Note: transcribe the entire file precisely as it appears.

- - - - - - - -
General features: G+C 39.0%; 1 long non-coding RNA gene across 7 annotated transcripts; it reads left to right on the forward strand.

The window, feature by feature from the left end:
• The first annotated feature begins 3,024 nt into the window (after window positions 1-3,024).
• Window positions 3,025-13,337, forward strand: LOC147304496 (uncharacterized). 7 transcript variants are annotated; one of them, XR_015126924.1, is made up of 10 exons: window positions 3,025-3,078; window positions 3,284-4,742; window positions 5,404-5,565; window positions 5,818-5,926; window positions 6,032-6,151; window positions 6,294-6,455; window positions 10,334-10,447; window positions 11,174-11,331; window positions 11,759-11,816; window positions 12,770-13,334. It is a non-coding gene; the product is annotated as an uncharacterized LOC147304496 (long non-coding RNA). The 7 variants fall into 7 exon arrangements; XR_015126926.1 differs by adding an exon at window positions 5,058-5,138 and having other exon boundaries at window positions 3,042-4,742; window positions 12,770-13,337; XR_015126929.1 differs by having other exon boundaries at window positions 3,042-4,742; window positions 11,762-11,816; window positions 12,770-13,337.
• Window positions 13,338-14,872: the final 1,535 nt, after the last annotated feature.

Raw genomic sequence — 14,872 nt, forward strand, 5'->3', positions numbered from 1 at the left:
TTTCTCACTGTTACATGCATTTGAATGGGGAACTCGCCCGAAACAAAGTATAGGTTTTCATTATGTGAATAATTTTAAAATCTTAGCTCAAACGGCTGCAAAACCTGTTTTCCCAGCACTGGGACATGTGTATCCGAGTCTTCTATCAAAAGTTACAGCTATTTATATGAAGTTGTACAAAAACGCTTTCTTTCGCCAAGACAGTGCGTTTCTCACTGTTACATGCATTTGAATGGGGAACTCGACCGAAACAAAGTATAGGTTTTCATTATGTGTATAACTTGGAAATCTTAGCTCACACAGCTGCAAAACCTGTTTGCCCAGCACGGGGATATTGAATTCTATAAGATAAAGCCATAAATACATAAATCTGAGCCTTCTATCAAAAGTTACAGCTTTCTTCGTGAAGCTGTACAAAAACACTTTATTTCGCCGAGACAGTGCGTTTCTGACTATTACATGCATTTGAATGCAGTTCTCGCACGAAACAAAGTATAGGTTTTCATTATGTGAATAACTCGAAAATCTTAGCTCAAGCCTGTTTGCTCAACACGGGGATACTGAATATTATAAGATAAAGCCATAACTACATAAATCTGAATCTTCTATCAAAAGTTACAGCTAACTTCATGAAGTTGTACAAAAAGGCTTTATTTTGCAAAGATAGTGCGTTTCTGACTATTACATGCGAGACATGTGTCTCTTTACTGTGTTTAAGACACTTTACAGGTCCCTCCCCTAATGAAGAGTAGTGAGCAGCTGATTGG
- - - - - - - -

General features: G+C 39.0%; 1 long non-coding RNA gene across 7 annotated transcripts; it reads left to right on the forward strand.

The window, feature by feature from the left end:
• The first annotated feature begins 3,024 nt into the window (after window positions 1-3,024).
• Window positions 3,025-13,337, forward strand: LOC147304496 (uncharacterized). 7 transcript variants are annotated; one of them, XR_015126924.1, is made up of 10 exons: window positions 3,025-3,078; window positions 3,284-4,742; window positions 5,404-5,565; window positions 5,818-5,926; window positions 6,032-6,151; window positions 6,294-6,455; window positions 10,334-10,447; window positions 11,174-11,331; window positions 11,759-11,816; window positions 12,770-13,334. It is a non-coding gene; the product is annotated as an uncharacterized LOC147304496 (long non-coding RNA). The 7 variants fall into 7 exon arrangements; XR_015126926.1 differs by adding an exon at window positions 5,058-5,138 and having other exon boundaries at window positions 3,042-4,742; window positions 12,770-13,337; XR_015126929.1 differs by having other exon boundaries at window positions 3,042-4,742; window positions 11,762-11,816; window positions 12,770-13,337.
• Window positions 13,338-14,872: the final 1,535 nt, after the last annotated feature.

Raw genomic sequence — 14,872 nt, forward strand, 5'->3', positions numbered from 1 at the left:
TTTCTCACTGTTACATGCATTTGAATGGGGAACTCGCCCGAAACAAAGTATAGGTTTTCATTATGTGAATAATTTTAAAATCTTAGCTCAAACGGCTGCAAAACCTGTTTTCCCAGCACTGGGACATGTGTATCCGAGTCTTCTATCAAAAGTTACAGCTATTTATATGAAGTTGTACAAAAACGCTTTCTTTCGCCAAGACAGTGCGTTTCTCACTGTTACATGCATTTGAATGGGGAACTCGACCGAAACAAAGTATAGGTTTTCATTATGTGTATAACTTGGAAATCTTAGCTCACACAGCTGCAAAACCTGTTTGCCCAGCACGGGGATATTGAATTCTATAAGATAAAGCCATAAATACATAAATCTGAGCCTTCTATCAAAAGTTACAGCTTTCTTCGTGAAGCTGTACAAAAACACTTTATTTCGCCGAGACAGTGCGTTTCTGACTATTACATGCATTTGAATGCAGTTCTCGCACGAAACAAAGTATAGGTTTTCATTATGTGAATAACTCGAAAATCTTAGCTCAAGCCTGTTTGCTCAACACGGGGATACTGAATATTATAAGATAAAGCCATAACTACATAAATCTGAATCTTCTATCAAAAGTTACAGCTAACTTCATGAAGTTGTACAAAAAGGCTTTATTTTGCAAAGATAGTGCGTTTCTGACTATTACATGCGAGACATGTGTCTCTTTACTGTGTTTAAGACACTTTACAGGTCCCTCCCCTAATGAAGAGTAGTGAGCAGCTGATTGG